Gartner

2. “Content marketing is a strategic marketing technique that aligns business and consumer information needs with relevant content. Content can act as a means to attract, engage and convert a specific targeted audience. From blogging and social media to white papers and eBooks, marketers use a variety of content marketing tactics to consistently inform and persuade their customers–without trying to sell them something outright.”

Top Rank Marketing Blog

3. “Content marketing is a marketing technique of creating and distributing valuable, relevant, and consistent content to attract and acquire a clearly defined audience–with the objective of driving profitable customer action.”

Content Marketing Institute

4. “Content marketing is the process of developing, executing, and delivering the content and related assets needed to create, nurture, and grow a company’s customer base. Stages of the content marketing process include: strategy; content development; asset development; and channel leverage across outbound marketing, inbound marketing, and sales enablement.”

Curata

5. “Content marketing means attracting and transforming prospects into customers by creating and sharing valuable free content. The purpose of content marketing is to help the company to create sustainable brand loyalty and provide valuable information to consumers, as well as create willingness to purchase products from the company in the future. This relatively new form of marketing usually does not involve direct sales. Instead, it builds trust and rapport with the audience.”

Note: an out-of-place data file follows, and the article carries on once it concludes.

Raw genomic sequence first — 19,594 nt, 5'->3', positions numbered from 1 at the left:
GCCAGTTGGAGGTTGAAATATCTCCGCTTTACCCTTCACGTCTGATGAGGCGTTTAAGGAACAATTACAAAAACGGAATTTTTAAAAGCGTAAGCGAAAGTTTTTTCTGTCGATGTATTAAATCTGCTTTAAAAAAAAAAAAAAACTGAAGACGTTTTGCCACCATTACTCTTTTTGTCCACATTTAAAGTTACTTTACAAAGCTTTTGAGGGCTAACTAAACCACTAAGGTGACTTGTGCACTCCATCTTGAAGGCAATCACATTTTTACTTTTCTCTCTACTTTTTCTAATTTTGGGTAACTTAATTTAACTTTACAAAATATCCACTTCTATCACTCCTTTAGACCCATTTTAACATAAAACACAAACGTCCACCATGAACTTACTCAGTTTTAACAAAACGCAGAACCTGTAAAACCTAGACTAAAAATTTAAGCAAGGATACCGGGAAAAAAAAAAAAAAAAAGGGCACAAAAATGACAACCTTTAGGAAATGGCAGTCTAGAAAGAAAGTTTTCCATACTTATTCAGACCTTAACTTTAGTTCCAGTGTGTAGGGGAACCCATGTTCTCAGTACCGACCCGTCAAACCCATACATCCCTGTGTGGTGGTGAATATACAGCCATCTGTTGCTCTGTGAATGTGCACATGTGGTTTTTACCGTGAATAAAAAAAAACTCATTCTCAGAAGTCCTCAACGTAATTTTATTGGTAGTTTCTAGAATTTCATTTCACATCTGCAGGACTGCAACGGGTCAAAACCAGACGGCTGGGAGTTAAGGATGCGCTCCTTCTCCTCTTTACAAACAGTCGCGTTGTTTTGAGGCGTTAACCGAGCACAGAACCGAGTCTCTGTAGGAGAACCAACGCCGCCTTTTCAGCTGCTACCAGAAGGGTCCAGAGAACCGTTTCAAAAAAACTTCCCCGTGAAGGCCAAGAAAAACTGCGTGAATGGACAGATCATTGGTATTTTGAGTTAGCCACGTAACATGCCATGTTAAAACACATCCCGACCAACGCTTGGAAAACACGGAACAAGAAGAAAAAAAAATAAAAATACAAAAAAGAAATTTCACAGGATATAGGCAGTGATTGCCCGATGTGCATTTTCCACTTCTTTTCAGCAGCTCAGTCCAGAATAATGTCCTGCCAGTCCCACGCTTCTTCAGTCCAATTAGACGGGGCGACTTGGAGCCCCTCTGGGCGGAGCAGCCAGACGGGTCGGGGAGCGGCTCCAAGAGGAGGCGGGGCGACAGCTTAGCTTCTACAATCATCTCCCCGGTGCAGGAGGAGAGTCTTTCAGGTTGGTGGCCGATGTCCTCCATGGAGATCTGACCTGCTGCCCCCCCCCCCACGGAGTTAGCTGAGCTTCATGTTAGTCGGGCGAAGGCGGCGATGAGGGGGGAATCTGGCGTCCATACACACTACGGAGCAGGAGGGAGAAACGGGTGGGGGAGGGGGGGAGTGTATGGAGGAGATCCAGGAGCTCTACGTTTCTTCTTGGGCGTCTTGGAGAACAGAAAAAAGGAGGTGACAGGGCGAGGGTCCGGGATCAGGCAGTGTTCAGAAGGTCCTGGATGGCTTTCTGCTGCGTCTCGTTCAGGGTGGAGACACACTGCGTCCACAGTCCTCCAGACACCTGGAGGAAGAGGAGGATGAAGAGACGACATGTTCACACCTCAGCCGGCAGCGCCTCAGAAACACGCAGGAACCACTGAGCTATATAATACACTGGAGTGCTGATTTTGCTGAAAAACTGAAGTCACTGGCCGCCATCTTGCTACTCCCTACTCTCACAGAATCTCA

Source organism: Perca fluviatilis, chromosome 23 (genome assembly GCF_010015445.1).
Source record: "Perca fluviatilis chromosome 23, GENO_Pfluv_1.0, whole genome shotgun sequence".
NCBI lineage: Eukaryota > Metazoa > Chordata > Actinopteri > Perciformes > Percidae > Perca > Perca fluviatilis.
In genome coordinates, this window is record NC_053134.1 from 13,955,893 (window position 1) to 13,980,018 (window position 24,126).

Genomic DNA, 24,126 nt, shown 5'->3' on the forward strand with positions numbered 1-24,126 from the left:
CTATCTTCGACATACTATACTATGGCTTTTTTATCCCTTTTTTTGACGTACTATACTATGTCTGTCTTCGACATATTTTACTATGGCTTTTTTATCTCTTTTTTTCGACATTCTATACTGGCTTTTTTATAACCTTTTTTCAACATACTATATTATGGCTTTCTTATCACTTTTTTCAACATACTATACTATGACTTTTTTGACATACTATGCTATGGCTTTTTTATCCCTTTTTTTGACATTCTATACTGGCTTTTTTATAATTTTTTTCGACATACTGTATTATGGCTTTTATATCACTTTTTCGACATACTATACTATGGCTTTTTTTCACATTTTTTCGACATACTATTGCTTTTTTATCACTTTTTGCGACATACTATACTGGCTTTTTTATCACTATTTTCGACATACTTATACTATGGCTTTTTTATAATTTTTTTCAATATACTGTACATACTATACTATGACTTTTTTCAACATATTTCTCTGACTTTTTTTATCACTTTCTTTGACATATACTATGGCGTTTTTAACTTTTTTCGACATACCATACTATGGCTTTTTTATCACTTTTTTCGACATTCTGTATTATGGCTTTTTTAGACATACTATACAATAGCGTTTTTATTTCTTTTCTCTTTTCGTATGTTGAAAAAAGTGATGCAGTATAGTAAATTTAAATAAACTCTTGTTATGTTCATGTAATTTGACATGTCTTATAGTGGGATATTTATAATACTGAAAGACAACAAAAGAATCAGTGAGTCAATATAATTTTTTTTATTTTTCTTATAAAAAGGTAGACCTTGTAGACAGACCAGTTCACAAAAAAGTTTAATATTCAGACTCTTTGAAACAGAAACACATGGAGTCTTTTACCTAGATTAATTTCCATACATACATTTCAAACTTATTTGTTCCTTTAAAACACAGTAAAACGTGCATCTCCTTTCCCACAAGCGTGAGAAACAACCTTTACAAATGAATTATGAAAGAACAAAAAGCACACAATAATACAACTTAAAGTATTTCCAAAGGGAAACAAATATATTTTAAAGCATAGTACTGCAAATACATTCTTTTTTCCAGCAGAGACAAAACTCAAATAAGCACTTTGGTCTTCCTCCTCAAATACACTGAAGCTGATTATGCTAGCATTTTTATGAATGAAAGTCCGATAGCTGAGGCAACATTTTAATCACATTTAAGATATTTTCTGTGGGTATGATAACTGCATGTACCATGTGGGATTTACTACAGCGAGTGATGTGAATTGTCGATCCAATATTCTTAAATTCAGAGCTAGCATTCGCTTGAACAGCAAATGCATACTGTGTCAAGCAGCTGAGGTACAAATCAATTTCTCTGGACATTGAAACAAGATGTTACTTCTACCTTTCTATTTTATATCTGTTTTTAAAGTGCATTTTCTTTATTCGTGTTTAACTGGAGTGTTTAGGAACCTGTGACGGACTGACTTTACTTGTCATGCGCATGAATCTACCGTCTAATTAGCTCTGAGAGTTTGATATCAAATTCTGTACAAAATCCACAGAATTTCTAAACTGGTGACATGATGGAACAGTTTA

Wikipedia

6. “Great content marketing offers something valuable to an audience with no obligation to repay that offering: entertaining, insightful, relevant, useful, well-produced and well-written writing, graphics, video and audio.

It seeks to first find the right audience, and then establish a relationship with them in order to build trust, so that when it gets to business time, they choose you over a competitor.”

Pawan Deshpande from Curata

7. “Content marketing is the process of developing, publishing, and distributing useful information that engages prospective customers and propels them toward purchase.”

Anne Murphy